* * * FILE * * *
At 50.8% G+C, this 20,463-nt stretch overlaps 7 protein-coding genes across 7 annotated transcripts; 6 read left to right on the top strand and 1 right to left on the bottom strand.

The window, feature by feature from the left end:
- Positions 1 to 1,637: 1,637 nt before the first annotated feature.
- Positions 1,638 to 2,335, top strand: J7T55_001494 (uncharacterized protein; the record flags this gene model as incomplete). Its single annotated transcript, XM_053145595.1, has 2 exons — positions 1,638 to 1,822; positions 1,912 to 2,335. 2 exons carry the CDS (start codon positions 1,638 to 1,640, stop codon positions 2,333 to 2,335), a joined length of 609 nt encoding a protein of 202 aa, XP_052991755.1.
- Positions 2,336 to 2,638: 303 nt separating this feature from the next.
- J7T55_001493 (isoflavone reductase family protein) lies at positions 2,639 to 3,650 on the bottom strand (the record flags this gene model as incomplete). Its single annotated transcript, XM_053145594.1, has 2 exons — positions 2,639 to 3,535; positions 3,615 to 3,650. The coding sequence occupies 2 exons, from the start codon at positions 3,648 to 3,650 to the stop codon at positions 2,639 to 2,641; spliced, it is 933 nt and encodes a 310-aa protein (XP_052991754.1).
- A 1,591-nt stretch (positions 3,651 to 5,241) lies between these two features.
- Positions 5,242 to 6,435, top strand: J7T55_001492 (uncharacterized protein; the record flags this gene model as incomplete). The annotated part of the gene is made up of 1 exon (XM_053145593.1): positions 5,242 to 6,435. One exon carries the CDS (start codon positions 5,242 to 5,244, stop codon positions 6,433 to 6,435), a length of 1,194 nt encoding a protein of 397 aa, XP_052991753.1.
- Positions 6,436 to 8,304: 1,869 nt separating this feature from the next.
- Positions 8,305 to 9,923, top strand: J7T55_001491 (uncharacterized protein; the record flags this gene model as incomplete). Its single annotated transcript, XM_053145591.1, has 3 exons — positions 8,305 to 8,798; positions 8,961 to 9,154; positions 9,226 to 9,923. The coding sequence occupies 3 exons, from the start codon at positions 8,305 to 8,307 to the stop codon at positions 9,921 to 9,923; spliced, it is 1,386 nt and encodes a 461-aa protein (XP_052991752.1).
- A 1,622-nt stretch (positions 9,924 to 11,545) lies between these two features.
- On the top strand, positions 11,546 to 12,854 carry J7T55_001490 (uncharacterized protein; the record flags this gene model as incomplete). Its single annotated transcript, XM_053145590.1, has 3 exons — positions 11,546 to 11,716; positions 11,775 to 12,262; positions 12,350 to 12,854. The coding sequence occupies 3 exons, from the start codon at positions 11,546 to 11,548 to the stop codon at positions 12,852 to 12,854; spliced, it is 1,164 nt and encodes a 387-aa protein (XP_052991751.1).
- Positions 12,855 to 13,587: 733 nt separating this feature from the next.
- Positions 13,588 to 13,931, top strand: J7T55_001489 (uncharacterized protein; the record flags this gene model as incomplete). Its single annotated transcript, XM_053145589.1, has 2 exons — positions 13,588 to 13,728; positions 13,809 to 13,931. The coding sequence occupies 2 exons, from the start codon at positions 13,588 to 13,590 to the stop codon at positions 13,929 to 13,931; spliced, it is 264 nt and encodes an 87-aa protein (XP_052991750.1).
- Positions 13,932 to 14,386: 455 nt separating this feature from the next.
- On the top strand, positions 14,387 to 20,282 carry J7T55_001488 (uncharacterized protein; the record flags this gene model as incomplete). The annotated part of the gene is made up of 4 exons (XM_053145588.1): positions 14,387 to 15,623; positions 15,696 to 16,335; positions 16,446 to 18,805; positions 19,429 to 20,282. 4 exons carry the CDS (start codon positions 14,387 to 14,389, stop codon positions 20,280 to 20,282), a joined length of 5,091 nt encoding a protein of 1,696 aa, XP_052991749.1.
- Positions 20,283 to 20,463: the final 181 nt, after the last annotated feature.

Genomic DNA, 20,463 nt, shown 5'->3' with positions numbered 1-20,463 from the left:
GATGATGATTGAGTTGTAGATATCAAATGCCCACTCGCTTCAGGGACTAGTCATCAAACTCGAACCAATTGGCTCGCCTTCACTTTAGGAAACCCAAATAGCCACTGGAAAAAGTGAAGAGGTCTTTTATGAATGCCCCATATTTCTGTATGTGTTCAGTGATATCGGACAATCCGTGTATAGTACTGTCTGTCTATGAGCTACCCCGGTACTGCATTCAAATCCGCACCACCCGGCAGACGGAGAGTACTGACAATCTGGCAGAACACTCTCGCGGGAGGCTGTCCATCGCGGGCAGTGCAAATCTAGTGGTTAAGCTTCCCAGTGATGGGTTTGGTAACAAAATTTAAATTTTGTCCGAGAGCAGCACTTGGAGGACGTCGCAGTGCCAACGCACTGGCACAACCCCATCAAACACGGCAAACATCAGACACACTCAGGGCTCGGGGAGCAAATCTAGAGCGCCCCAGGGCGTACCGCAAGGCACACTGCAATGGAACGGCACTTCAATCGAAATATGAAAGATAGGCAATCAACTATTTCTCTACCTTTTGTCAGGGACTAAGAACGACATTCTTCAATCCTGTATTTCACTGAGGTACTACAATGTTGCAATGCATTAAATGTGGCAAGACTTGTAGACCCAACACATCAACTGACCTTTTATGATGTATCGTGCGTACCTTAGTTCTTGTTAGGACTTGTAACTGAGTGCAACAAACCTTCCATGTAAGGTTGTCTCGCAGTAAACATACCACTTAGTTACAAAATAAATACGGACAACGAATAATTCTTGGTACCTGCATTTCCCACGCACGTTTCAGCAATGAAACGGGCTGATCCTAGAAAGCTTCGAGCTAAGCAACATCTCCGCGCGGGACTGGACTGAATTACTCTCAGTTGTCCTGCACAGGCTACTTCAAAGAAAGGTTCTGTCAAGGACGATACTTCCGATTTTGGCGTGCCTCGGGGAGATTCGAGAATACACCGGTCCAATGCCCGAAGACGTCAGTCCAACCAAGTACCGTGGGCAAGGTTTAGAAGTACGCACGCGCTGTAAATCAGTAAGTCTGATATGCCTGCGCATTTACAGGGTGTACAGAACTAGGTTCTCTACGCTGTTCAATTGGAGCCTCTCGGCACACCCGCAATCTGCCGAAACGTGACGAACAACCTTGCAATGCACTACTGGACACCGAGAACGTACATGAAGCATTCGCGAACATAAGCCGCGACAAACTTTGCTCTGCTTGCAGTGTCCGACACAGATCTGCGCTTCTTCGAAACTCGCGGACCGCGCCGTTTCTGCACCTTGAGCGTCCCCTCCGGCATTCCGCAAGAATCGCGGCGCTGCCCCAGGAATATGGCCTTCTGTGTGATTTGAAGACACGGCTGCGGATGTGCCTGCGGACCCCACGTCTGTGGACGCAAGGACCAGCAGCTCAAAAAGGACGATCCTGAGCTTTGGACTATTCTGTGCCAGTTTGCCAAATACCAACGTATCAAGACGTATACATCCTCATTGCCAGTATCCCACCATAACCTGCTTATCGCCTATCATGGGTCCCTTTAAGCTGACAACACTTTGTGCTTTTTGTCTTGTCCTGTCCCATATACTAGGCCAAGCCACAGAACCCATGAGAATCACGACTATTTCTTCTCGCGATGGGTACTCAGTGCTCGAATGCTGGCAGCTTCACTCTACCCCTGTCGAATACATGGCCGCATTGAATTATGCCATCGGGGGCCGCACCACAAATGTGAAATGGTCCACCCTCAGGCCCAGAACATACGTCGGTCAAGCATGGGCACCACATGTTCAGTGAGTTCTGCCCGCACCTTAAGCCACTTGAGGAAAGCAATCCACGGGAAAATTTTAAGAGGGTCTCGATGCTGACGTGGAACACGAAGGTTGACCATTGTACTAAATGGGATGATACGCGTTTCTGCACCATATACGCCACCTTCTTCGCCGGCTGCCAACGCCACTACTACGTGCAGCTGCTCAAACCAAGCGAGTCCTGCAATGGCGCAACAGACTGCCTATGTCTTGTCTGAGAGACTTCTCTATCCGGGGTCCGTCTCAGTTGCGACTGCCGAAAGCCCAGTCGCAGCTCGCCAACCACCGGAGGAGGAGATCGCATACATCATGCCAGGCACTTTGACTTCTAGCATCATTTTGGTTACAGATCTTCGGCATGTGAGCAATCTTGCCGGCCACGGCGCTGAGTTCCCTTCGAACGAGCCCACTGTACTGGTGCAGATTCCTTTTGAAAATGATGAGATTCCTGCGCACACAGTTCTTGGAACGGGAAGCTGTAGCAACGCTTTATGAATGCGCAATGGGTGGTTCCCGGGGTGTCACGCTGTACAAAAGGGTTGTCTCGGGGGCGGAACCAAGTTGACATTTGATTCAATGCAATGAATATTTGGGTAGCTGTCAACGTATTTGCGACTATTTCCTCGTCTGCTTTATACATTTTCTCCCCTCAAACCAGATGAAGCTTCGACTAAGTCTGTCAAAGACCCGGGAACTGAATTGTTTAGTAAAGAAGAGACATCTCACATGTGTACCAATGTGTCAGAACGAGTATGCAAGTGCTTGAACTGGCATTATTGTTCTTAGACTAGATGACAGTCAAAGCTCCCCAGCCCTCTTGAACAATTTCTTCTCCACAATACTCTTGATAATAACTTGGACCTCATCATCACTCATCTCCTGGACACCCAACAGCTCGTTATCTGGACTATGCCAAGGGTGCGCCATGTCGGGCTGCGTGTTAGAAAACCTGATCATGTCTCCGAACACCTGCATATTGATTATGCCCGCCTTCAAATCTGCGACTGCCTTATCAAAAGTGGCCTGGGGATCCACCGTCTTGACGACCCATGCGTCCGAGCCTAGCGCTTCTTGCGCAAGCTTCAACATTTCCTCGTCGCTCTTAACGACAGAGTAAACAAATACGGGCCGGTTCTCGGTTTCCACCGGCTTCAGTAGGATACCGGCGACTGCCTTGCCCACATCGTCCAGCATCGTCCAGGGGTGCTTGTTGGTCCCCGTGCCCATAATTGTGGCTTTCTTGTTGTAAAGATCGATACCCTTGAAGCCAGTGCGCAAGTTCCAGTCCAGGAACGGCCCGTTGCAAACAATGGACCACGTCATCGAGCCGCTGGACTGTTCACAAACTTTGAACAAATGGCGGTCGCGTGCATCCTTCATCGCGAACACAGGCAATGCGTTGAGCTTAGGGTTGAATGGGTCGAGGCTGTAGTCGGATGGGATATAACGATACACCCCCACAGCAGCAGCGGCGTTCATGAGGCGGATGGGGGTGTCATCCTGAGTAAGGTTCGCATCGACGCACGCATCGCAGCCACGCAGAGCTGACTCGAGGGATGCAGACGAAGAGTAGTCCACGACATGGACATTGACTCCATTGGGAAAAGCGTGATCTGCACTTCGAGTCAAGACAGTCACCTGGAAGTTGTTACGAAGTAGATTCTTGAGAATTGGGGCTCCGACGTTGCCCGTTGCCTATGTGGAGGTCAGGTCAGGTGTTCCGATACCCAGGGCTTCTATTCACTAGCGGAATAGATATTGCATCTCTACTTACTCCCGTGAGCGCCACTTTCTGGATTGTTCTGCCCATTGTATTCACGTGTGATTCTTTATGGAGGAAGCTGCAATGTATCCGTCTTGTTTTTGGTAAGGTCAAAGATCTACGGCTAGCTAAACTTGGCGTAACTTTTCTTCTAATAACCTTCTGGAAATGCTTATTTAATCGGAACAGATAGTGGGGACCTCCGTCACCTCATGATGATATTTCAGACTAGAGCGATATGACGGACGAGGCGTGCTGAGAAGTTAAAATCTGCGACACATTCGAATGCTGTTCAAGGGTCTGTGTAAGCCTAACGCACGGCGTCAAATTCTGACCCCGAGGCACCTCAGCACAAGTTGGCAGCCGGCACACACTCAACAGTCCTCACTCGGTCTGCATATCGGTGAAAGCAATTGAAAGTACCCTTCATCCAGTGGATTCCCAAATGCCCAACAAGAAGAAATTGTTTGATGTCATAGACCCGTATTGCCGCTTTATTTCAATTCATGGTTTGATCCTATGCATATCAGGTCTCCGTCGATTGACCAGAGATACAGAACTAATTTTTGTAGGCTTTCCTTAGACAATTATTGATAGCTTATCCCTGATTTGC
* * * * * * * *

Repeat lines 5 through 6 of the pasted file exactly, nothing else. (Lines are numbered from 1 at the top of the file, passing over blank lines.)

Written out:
- Positions 2,336 to 2,638: 303 nt separating this feature from the next.
- J7T55_001493 (isoflavone reductase family protein) lies at positions 2,639 to 3,650 on the bottom strand (the record flags this gene model as incomplete). Its single annotated transcript, XM_053145594.1, has 2 exons — positions 2,639 to 3,535; positions 3,615 to 3,650. The coding sequence occupies 2 exons, from the start codon at positions 3,648 to 3,650 to the stop codon at positions 2,639 to 2,641; spliced, it is 933 nt and encodes a 310-aa protein (XP_052991754.1).